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act I, scene I

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[STAGE bare; hushed VOICES heard from behind curtain]

VOICE 1: I can't say it.
VOICE 2: You have to.
V1: I can't.
V2: Why not?
V1: I'm afraid it'll -- you know.
V2: Conjure forth?
V1: Yeah.
V2: Uh huh. Since when have you believed in witchcraft?
V1: I'm not sure . . . . since the Denkinger call, I think.
V2: Oh, for -- buck up, man. Come on. Don't censor yourself.
V1: I just don't think I should. It could really poison the atmosphere.
V2: The atmosphere is big. The atmosphere will dilute the poison.
V1: [thinks] . . . . I suppose that could happen.
V2: Have some faith.
V1: Well . . . . . . . alright. I guess.

BLOGGER steps through curtain, STAGE RIGHT; single spot.

BLOGGER: [clears throat] So -- been a while since they had one o' them there 8-game losing streaks, eh?


ha ha ha; i kid. . . . . mostly, i kid. i mean, they could lose 8 in a row, right? with this pitching staff, anything's possible. the team is not hitting, the bullpen's in flux, they don't play well on the road . . . . but no, i don't think they're going to choke a 7-game advantage away. even after all the late leads they've blown this year, i don't think they're going to blow this one.

something tells me, though, that the way st louis lost last night -- ie, on a big blow in the other team's last at-bat -- is the way they'll ultimately get knocked out of the playoffs. that has been a running theme since the first weekend of the 2006 season; they just haven't put games away. i hope i'm wrong of course, but any time a late-inning threat should arise in a playoff game we, as fans, are going to anticipate failure. we'll be trembling; we'll know it's coming. there has to be a sense in which the players will share that sense of impending defeat. they'll fight against it; maybe they'll overcome it and hang on to win the close ones. but it's just one more obstacle confronting the 06 redbirds.

as the 8th inning unfolded last night, numerous commenters in the game thread were calling for the IBB to berkman, so they have every right to question the decision to pitch to him -- they called it in advance and are not just 2d-guessing. in my mind, it was a very tough call. obvious argument for pitching around him -- he's the astros' best hitter by a longshot, particularly in that building, so why give him a chance to beat you? berkman's their version of pujols -- and we'd question the sanity / competence of any manager who pitched to pujols in that situation. very persuasive argument. on the other side, there's the ageless baseball rule that you never, ever deliberately put the winning run on base; make them earn every baserunner. the argument's summed up well by joker24 in this exchange from the postgame thread: berkman needed a homer to beat st louis, whereas luke scott -- who would have batted with two men on base after an IBB to berkman -- would merely have needed an extra-base hit. scott gets an extra-base hit about twice as often as berkman hits a homer, so pitching to berkman with one fewer man on base was the safer play. for that matter, the odds of scott and the next hitter both getting singles also were vastly higher than the odds that berkman would jack one in that situation. a walk there would have opened the door to all sorts of trouble. as joker24 points out, all the win-probability evidence strongly supports the decision la russa made: pitch to him.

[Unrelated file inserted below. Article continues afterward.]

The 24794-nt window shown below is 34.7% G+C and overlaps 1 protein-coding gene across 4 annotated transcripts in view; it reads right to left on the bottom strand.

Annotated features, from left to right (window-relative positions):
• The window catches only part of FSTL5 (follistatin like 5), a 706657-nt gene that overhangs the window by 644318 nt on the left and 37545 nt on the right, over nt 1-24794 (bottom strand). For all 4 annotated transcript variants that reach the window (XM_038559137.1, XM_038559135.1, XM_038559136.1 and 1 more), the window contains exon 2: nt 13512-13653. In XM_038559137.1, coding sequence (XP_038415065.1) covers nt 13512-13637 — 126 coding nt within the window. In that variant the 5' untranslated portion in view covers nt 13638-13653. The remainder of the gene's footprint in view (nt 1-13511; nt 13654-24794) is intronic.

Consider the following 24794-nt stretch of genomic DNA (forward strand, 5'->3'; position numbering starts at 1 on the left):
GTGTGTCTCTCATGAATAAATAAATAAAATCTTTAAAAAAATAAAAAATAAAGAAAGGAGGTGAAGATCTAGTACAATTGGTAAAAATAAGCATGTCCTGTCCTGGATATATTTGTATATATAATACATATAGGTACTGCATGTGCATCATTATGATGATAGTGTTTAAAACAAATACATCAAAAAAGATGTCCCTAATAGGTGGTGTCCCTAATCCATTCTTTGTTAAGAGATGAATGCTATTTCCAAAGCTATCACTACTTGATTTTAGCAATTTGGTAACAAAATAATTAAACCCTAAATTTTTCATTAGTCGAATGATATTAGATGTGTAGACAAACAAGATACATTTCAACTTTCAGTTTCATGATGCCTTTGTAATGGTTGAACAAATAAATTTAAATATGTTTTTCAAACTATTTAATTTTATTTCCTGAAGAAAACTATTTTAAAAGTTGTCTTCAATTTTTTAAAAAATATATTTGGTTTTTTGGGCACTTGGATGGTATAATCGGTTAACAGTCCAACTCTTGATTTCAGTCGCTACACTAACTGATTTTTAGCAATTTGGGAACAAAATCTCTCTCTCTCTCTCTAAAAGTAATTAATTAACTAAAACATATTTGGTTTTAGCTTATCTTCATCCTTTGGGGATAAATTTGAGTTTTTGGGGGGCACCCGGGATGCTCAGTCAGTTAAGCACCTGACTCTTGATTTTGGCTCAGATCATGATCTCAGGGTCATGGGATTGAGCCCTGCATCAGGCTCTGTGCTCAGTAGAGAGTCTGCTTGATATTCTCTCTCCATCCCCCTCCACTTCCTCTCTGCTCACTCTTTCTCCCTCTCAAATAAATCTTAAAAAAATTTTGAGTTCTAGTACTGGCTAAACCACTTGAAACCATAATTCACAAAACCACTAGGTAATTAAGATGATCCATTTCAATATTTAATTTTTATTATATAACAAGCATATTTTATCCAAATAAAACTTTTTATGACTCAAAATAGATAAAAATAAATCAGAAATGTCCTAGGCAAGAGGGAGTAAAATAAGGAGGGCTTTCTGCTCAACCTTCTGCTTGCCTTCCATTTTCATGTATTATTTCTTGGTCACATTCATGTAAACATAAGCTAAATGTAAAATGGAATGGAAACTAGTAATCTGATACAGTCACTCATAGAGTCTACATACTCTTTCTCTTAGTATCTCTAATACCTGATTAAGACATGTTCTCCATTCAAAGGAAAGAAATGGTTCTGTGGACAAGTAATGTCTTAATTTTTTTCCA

the decision was surprisingly, and pleasingly, out of character for tony; he usually ducks confrontations like that one, and it always irks me when he does. i don't want my ace pitcher backing down from anybody; i don't want the manager managing out of fear; and i don't want decisions to be governed by the assumption that my team's best players aren't good enough to beat the other team's best players. well, let me qualify that: if my "best" is greg mathews, then maybe discretion is in order; but not when my best is chris carpenter. la russa challenged berkman, but more important he challenged his own player to rise to a big occasion. i think that's an essential part of how you win championships. carpenter may very well face just such an at-bat in the playoffs, ie the other team's stud hitter in the box with men on base in a tight late-inning spot. and it might be a situation where the IBB is not an option; might be you have no choice but to pitch to the guy. i don't want carpenter looking for a safety net in that situation; i want him to know how it feels to step onto the tightrope unsecured -- and feel steady in himself. he made some good pitches to berkman, but the one false step cost him a lot -- the game, and maybe the cy young award. hopefully he learns from the mistake and pitches the next guy a little tougher, a little more self-assuredly.

as for the cy young: webb also took a loss but pitched a better game than carp, yielding 3 runs in 7 innings. john brittain of the hardball times thinks webb should get the award -- and that was before last night's results. he doesn't have a vote, though . . . .

changing gears: the mets are facing the same playoff-rotation question that vexes the cardinals, pitting an "established" veteran pitcher with a high win total but no other redeeming statistics -- steve trachsel -- vs a rookie pitcher who is demonstrably better but "unproven" and hence "riskier" -- john maine. trachsel (15-7, 4.96) is cast in the jason marquis role; he's actually better than marquis, but just go with it. and maine (5-5, 3.42) is the mets' answer to anthony reyes (5-7, 4.92); he, too, is better than his stl counterpart. anyway, the Baseball Crank gives a very cogent take on the situation; different team, different fans, same basic sentiments. be interesting to see if randolph and la russa come down on the same side. . . . .